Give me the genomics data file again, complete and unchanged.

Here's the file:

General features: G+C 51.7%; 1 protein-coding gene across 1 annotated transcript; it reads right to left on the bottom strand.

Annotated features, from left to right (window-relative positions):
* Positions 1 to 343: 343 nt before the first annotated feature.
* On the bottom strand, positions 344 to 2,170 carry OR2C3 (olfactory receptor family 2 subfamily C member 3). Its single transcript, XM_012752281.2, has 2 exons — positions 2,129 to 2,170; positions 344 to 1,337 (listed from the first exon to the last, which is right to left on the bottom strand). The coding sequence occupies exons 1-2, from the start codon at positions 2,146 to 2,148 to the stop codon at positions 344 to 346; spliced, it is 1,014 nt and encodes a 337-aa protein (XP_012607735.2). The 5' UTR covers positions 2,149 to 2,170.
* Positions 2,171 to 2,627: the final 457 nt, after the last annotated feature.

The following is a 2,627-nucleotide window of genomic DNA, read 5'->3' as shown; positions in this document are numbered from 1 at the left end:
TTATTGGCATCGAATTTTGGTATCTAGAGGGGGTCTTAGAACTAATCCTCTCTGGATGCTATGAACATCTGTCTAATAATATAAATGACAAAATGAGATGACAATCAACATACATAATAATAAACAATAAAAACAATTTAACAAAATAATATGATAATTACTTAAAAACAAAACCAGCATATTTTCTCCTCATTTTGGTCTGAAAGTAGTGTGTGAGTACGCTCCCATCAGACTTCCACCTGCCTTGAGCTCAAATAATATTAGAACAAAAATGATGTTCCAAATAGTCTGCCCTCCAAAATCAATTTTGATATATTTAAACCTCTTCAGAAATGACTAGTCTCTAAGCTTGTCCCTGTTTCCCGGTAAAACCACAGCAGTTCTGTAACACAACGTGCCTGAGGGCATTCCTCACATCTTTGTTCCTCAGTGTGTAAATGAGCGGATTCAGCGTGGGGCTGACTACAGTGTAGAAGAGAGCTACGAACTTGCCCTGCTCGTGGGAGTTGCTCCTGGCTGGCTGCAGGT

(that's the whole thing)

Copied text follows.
General features: G+C 51.7%; 1 protein-coding gene across 1 annotated transcript; it reads right to left on the bottom strand.

Annotated features, from left to right (window-relative positions):
* Positions 1 to 343: 343 nt before the first annotated feature.
* On the bottom strand, positions 344 to 2,170 carry OR2C3 (olfactory receptor family 2 subfamily C member 3). Its single transcript, XM_012752281.2, has 2 exons — positions 2,129 to 2,170; positions 344 to 1,337 (listed from the first exon to the last, which is right to left on the bottom strand). The coding sequence occupies exons 1-2, from the start codon at positions 2,146 to 2,148 to the stop codon at positions 344 to 346; spliced, it is 1,014 nt and encodes a 337-aa protein (XP_012607735.2). The 5' UTR covers positions 2,149 to 2,170.
* Positions 2,171 to 2,627: the final 457 nt, after the last annotated feature.

The following is a 2,627-nucleotide window of genomic DNA, read 5'->3' as shown; positions in this document are numbered from 1 at the left end:
TTATTGGCATCGAATTTTGGTATCTAGAGGGGGTCTTAGAACTAATCCTCTCTGGATGCTATGAACATCTGTCTAATAATATAAATGACAAAATGAGATGACAATCAACATACATAATAATAAACAATAAAAACAATTTAACAAAATAATATGATAATTACTTAAAAACAAAACCAGCATATTTTCTCCTCATTTTGGTCTGAAAGTAGTGTGTGAGTACGCTCCCATCAGACTTCCACCTGCCTTGAGCTCAAATAATATTAGAACAAAAATGATGTTCCAAATAGTCTGCCCTCCAAAATCAATTTTGATATATTTAAACCTCTTCAGAAATGACTAGTCTCTAAGCTTGTCCCTGTTTCCCGGTAAAACCACAGCAGTTCTGTAACACAACGTGCCTGAGGGCATTCCTCACATCTTTGTTCCTCAGTGTGTAAATGAGCGGATTCAGCGTGGGGCTGACTACAGTGTAGAAGAGAGCTACGAACTTGCCCTGCTCGTGGGAGTTGCTCCTGGCTGGCTGCAGGT